In his argument for why Scotland should remain in the U.K., David Cameron sounds like a jilted boyfriend who insists that his ex-girlfriend should stay with him, regardless of her feelings for him:
The fight is now under way for something really precious: the future of our United Kingdom. I am 100% clear that I will fight with everything I have to keep our United Kingdom together.
To me, this is not some issue of policy or strategy or calculation - it matters head, heart and soul. Our shared home is under threat and everyone who cares about it needs to speak out.
Of course, there are arguments that can be made about the volatility of dependence on oil, or the problems of debt and a big banking system. But that’s not the point. The best case for the United Kingdom is entirely positive. We are better off together.
Time reports that 55 percent of doctors admit to lying to patients.
It doesn’t mention another kind of lying by doctors that used to be routine, and perhaps still is. I remember in the late 1980s, a woman I knew in Scotland had stomach cancer - and never knew about it. The doctor told her husband and other members of her family, who decided not to tell her, so the doctor lied to her and told her she had something minor. She underwent surgery for the cancer without knowing what it was.
I can think of several people who were terminally ill but were not told about it. Their families were told, and they made the decision to keep it from them. I wonder if this is still common, in the U.S. or in Scotland, and if it is legal.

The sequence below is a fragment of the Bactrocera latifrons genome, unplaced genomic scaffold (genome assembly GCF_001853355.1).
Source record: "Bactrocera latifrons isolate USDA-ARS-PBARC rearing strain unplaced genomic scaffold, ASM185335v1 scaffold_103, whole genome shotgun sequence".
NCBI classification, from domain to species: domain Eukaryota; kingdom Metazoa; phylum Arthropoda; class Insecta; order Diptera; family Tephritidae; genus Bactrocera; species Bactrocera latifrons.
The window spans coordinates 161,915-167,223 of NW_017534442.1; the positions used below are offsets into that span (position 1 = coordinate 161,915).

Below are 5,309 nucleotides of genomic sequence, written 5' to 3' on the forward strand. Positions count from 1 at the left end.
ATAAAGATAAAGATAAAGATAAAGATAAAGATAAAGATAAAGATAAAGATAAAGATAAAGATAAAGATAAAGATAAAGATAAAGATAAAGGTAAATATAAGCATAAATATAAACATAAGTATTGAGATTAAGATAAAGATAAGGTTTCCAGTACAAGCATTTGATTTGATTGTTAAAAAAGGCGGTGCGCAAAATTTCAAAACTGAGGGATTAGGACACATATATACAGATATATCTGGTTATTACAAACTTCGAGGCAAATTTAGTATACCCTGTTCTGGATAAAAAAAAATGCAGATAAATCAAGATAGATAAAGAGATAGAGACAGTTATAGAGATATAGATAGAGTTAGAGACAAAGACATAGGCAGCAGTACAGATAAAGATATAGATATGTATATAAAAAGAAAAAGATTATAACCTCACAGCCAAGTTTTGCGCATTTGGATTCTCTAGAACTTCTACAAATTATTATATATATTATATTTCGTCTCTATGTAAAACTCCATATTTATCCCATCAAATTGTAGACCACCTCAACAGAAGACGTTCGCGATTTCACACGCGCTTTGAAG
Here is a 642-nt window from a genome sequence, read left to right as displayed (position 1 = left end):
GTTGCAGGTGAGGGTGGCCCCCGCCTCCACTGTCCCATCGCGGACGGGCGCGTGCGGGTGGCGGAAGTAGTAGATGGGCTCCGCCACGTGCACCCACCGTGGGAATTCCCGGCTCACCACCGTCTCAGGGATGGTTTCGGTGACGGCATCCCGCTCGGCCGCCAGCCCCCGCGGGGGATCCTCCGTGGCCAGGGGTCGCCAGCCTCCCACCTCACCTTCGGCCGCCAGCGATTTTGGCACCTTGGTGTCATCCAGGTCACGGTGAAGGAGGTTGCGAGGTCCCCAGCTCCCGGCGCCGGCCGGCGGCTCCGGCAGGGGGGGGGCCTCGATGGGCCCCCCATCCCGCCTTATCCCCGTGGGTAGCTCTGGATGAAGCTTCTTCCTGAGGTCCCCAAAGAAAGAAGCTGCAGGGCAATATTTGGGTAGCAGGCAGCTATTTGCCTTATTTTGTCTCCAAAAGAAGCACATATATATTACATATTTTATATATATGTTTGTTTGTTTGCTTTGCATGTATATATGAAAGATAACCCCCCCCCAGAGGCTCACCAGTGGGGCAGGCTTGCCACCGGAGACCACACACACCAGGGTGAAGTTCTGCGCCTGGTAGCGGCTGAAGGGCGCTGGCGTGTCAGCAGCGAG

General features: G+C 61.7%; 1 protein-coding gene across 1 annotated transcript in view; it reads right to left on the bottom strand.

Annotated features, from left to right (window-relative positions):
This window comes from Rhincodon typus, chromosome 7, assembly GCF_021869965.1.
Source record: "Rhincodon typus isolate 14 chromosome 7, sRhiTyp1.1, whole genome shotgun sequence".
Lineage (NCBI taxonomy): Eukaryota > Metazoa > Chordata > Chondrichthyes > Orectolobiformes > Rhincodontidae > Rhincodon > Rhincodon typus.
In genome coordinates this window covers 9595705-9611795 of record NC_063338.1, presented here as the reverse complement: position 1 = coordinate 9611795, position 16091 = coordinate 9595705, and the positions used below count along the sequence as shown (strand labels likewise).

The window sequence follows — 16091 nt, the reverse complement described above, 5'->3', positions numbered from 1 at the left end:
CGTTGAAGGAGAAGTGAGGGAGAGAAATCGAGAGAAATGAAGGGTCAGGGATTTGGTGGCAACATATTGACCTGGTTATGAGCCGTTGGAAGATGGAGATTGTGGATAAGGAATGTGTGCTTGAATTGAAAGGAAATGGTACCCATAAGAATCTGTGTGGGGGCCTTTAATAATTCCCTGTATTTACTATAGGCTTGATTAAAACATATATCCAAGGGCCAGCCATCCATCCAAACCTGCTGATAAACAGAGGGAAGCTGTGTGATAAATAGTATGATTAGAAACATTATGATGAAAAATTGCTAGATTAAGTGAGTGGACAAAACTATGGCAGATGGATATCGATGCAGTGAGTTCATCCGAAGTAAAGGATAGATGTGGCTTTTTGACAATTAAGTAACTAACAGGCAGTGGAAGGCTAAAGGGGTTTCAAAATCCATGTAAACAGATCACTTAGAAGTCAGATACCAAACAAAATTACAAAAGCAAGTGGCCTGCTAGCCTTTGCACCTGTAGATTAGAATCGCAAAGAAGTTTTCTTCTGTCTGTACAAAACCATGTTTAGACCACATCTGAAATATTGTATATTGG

In good times and bad, the people of Scotland, England, Wales and Northern Ireland have stuck together. The UK is the house that, together, we have built. It does not belong to one part of the country. It belongs to all of us. Our shared values and principles burn strong, and our shared history informs our future.
Barry Graham’s The Champion’s New Clothes is a wonderful novel set around the dark, dangerous and always intriguing world of professional boxing (the Scottish version)… a modern day verismo opera; relationships requiring the kinds of sacrifice it takes to be a champion without knowing what the belt might bring. A surprising, unsettling open ending that offers no fairytale of a future.Click here to read the rest.
I’ve been asked if I’ve written any poems in memory of Paul Reekie. I thought I would, but I haven’t. The poems haven’t come. Perhaps they will.
Having grown up in Bavaria, I have a deep respect for any culture that celebrates masculinity by donning fetish wear.
I also have a deep respect for transgressive writing that is free of anti-intellectual bias and full of bile when it comes to the antics of the intelligentsia. There’s a lot of that in Scotland. At its best, that kind of crime fiction is tempered by a self-deprecating sense of humour and tendered by a self-conscious sense of compassion. You tend to learn something about yourself while you’re having a good time with those books.
Barry Graham is a bit intimidating to sit down with.Maybe it’s the Scottish burr or the fierce intelligence which radiates from him or maybe it’s the long string of hard as nails characters he’s been writing about for the past 20 years?Who knows?